Reviews

‘… a modern and deep, yet accessible, introduction to the models that make up [the] basis for the theoretical study of random graphs and complex networks. The book strikes a balance between providing broad perspective and analytic rigor that is a pleasure for the reader.’

Adam Wierman - California Institute of Technology

‘This text builds a bridge between the mathematical world of random graphs and the real world of complex networks. It combines techniques from probability theory and combinatorics to analyze the structural properties of large random graphs. Accessible to network researchers from different disciplines, as well as masters and graduate students, the material is suitable for a one-semester course, and is laced with exercises that help the reader grasp the content. The exposition focuses on a number of core models that have driven recent progress in the field, including the Erdős–Rényi random graph, the configuration model, and preferential attachment models. A detailed description is given of all their key properties. This is supplemented with insightful remarks about properties of related models so that a full panorama unfolds. As the presentation develops, the link to complex networks provides constant motivation for the routes that are being chosen.’

Frank den Hollander - Leiden University

‘The first volume of Remco van der Hofstad's Random Graphs and Complex Networks is the definitive introduction into the mathematical world of random networks. Written for students with only a modest background in probability theory, it provides plenty of motivation for the topic and introduces the essential tools of probability at a gentle pace. It covers the modern theory of Erdős–Rényi graphs, as well as the most important models of scale-free networks that have emerged in the last fifteen years. This is a truly wonderful first volume; the second volume, leading up to current research topics, is eagerly awaited.’

Peter Mörters - University of Bath

‘This new book on random graph models for complex networks is a wonderful addition to the field. It takes the uninitiated reader from the basics of graduate probability to the classical Erdős–Rényi random graph before terminating at some of the fundamental new models in the discipline. The author does an exemplary job of both motivating the models of interest and building all the necessary mathematical tools required to give a rigorous treatment of these models. Each chapter is complemented by a comprehensive set of exercises allowing the reader ample scope to actively master the techniques covered in the chapter.’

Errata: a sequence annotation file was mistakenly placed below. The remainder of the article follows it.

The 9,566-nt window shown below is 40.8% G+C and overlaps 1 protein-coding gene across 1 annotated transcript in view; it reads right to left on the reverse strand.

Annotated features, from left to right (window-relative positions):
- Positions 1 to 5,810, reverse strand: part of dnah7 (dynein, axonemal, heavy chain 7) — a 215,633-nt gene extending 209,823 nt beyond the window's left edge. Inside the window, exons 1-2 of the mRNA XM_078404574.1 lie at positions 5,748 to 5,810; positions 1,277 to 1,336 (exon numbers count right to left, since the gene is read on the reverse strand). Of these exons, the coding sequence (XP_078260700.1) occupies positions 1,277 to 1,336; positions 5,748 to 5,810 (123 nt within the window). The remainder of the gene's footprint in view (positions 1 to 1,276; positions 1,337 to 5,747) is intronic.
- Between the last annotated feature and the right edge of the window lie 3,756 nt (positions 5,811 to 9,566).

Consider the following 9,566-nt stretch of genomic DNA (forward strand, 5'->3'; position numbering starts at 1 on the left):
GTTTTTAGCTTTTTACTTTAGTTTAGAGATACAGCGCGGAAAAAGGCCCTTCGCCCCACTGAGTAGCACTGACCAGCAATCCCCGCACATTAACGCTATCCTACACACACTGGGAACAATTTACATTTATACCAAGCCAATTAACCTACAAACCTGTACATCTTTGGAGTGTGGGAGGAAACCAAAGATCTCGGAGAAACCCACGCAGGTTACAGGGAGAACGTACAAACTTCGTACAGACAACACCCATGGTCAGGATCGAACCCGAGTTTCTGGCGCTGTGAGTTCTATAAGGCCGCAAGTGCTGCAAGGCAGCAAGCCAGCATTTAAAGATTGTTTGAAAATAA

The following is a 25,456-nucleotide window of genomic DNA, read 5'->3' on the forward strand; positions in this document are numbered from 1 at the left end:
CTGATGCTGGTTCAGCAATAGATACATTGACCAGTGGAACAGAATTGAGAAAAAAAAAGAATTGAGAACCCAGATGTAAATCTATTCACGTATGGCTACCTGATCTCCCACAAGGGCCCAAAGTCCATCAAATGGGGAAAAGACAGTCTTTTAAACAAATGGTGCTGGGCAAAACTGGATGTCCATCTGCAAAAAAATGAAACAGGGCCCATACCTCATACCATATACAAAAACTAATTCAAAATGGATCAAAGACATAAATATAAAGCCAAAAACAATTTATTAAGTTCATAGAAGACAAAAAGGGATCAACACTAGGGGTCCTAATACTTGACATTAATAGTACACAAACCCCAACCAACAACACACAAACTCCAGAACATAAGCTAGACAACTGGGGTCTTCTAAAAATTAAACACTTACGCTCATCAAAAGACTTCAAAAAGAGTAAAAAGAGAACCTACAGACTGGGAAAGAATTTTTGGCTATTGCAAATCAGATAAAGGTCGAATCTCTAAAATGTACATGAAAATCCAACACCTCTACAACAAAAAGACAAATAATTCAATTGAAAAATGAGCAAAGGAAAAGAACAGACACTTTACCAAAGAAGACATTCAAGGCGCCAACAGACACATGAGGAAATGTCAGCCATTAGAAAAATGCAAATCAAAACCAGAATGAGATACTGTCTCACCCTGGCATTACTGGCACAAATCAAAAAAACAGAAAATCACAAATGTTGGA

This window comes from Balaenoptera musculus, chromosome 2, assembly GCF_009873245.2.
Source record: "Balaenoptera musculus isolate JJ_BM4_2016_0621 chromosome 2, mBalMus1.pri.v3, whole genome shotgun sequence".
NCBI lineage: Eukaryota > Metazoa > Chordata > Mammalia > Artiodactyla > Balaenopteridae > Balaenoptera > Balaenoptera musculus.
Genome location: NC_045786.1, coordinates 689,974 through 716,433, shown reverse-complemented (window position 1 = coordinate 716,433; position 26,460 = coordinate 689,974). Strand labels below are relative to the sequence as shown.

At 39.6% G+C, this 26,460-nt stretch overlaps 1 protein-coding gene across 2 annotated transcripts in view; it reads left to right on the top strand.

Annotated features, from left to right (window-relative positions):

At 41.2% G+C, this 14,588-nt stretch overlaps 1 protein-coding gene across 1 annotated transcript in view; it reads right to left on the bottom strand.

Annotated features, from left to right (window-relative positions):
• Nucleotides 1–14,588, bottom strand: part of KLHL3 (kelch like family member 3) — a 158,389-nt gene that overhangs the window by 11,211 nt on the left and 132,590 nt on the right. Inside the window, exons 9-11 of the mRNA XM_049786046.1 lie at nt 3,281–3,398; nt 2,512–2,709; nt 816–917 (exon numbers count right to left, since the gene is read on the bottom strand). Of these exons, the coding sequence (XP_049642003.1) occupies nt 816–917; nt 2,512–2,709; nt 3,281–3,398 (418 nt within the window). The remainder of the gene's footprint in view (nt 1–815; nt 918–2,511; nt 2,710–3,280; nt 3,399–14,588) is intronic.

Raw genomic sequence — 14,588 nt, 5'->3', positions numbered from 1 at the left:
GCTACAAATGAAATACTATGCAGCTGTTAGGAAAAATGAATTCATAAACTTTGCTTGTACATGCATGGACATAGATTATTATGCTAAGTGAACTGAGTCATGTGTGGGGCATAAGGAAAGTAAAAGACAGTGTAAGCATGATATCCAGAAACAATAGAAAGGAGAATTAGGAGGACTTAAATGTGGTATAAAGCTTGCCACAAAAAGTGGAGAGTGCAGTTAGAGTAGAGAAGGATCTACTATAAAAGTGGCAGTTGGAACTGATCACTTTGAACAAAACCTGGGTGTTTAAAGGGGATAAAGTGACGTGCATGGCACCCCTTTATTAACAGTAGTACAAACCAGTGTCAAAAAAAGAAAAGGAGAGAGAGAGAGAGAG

Shankar Bhamidi - University of North Carolina, Chapel Hill

‘This book is invaluable for anybody who wants to learn or teach the modern theory of random graphs and complex networks. I have used it as a textbook for long and short courses at different levels. Students always like the book because it has all they need: exciting high-level ideas, motivating examples, very clear proofs, and an excellent set of exercises. Easy to read, extremely well structured, and self-contained, the book builds proficiency with random graph models essential for state-of-the-art research.’

Nelly Litvak - University of Twente

'What makes the book particularly interesting is that it provides all important preliminaries for readers not having the basic background knowledge of random graphs. … The book is well-suited for a graduate course on random graphs, where students may only have minimal background in probability theory, as the book provides plenty of motivation for the topic and covers all important preliminaries. All the chapters are supplemented by extensive exercises to develop better intuition and to progressively master the models covered in the book. In a nutshell, the book is easy to follow and well-organized for developing proficiency in random graph models necessary for state of the art research.'

Ghulam Abbas Source: Complex Adaptive Systems Modeling